Now the game has its faults. The voice over work is for the most part, consistent and well done, but in some cut-scenes, especially early on in the game, the voice over actor finishes acting out his lines before his characters mouth stops moving. A small issue, but it is something that can be of an annoyance to some gamers. Another aspect of the game that some people might find annoying is that the game doesn’t do such a good job at explaining certain items or other aspects of the game really well, so you’ll be left scratching your head. Now this might not necessarily be a bad thing, there are many games that do the opposite and have an over bloated tutorial system, spoon feeding you what you need to do and how to do it.

Enoch jumping over some awesome clouds

What I loved about this game is that there is no HUD system, no text on screen, no little hearts to symbolize how much health you have left, how much charge is left for your special move, where you are, or anything of the sort. Not many games really do that anymore. Instead, when your health is low, you’ll hear Enoch’s heart beat and the screen will have a reddish tint, other visual signs is that pieces of your armor will fall off as your health is diminishing and really, that’s all you need to know. The game is pretty straight forward, there isn’t a lot of exploring to do, but some levels do let you go off track and you’ll usually be rewarded with something. This game will also punish gamers who button mash, you might get through the first and second chapter button mashing, but once the game gets into gear (by the third chapter), you’ll be punished. A game with such beautiful artwork, deserves a beautiful soundtrack and thankfully, El Shaddai has amazing music and sound work. In some parts of certain levels, the movement of Enoch will effect the music, adding chimes and other sounds that go with the song. For replay value, there are pieces of bones you can pick up in bonus levels that are hidden throughout the game. Once you find all the bones, you unlock a special piece of armor that grants you invincibility (that’s how difficult it is to find every piece of bone). The game also uses a scoreboard system, giving you a rank in each chapter depending on your performance. This is something I’m usually not interested in, but the fact that this game is a lot of fun to play and challenging peaks my interest with the system. The games length is decent, between 9 to 12 hours, depending on how fast you run through the levels, how quick you’re able to beat your enemies, bosses and how many times you’ll die (which you will, a lot).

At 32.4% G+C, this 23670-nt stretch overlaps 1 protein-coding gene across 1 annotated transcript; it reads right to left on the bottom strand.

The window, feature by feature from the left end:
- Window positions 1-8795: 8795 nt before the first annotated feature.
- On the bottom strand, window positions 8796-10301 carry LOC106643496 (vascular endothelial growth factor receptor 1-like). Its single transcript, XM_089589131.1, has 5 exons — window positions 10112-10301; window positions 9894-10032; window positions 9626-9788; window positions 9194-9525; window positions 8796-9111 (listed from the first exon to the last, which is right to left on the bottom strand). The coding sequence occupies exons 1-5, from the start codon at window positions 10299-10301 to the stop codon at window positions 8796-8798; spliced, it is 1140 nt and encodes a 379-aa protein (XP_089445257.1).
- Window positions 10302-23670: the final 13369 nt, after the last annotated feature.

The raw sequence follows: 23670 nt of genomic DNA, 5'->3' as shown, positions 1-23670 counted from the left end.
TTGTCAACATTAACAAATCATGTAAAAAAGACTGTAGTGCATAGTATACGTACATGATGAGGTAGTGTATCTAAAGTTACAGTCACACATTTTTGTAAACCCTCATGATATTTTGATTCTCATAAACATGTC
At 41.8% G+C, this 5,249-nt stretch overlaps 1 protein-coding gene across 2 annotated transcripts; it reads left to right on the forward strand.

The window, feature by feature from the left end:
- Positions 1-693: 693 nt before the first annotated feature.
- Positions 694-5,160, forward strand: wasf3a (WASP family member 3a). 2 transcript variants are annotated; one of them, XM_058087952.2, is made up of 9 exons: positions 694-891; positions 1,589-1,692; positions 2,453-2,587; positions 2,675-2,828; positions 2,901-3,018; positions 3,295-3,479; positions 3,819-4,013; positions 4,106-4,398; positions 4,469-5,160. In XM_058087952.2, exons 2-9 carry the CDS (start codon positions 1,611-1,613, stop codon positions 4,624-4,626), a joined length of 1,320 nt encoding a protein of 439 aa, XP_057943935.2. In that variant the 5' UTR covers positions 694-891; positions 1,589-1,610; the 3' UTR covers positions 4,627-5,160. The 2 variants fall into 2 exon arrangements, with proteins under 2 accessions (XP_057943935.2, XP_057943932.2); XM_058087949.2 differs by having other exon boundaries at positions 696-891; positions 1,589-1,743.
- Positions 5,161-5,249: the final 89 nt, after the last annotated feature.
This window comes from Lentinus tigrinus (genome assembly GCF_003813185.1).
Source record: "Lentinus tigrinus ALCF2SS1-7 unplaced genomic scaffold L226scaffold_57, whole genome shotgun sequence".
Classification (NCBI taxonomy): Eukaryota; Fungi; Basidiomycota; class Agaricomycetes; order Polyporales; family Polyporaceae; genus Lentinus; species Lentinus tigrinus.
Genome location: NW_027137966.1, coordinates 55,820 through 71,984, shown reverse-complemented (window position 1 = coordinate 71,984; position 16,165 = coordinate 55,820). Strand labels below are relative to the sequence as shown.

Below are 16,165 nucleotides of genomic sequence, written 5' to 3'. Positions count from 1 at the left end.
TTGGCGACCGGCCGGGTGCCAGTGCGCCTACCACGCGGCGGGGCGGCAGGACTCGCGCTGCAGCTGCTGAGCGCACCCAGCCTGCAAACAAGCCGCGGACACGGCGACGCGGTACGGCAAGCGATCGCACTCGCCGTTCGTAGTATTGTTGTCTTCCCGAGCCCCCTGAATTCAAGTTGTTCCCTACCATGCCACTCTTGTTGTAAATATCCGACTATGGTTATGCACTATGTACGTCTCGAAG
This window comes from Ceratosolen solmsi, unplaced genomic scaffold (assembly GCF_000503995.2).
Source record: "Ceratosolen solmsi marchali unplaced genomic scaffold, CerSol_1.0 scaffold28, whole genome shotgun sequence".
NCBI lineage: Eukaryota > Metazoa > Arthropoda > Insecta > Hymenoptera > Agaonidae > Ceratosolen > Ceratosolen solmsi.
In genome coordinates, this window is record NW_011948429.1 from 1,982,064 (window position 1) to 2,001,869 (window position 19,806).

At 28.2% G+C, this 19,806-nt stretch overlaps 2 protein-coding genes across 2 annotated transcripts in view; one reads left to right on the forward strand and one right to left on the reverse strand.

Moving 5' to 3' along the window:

This game is definitely my favorite game of 2011 so far. Even by years end, when Skyrim, RAGE, Battlefield 3, Deus Ex, Zelda and every other game that come’s out, El Shaddai will still be unique. It is one of the few games released this year that is not a sequel and it is a game I would recommend to anyone who is looking for a game that is interesting, challenging and enjoyable to play.

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One Response to Walking Through Paintings & El Shaddai

  1. Mathai says:

    Wow! the whole game is like this?
    I get unnerved when there’s no HUD to tell me how much life I have left but in this case I’d be too looking at the scenery too much to care about it 😀